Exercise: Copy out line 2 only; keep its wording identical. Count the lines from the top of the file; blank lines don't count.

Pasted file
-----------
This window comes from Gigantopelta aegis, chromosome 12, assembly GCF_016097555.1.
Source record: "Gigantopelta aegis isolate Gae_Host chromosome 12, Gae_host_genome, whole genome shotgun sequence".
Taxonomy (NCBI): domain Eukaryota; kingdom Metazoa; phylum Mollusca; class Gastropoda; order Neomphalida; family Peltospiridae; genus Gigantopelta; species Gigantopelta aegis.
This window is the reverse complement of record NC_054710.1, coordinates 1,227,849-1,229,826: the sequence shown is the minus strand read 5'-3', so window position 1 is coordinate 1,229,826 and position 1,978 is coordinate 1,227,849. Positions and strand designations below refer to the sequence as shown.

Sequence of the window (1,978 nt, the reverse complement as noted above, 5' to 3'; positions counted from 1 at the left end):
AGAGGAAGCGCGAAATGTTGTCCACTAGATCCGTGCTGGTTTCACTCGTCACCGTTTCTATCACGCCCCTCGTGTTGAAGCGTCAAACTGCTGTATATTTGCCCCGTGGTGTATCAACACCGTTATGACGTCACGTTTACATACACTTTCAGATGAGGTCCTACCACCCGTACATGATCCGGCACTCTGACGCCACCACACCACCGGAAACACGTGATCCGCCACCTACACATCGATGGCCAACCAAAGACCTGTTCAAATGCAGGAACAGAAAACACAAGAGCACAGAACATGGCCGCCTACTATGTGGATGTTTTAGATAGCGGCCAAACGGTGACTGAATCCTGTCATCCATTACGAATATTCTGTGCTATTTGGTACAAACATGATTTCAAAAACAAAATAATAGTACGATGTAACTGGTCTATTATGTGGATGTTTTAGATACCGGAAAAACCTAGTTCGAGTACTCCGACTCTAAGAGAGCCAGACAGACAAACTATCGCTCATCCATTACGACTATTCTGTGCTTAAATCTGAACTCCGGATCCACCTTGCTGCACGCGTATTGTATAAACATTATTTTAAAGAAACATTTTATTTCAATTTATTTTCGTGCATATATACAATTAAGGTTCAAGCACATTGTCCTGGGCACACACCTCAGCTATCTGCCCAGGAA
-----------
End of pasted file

Source record: "Gigantopelta aegis isolate Gae_Host chromosome 12, Gae_host_genome, whole genome shotgun sequence".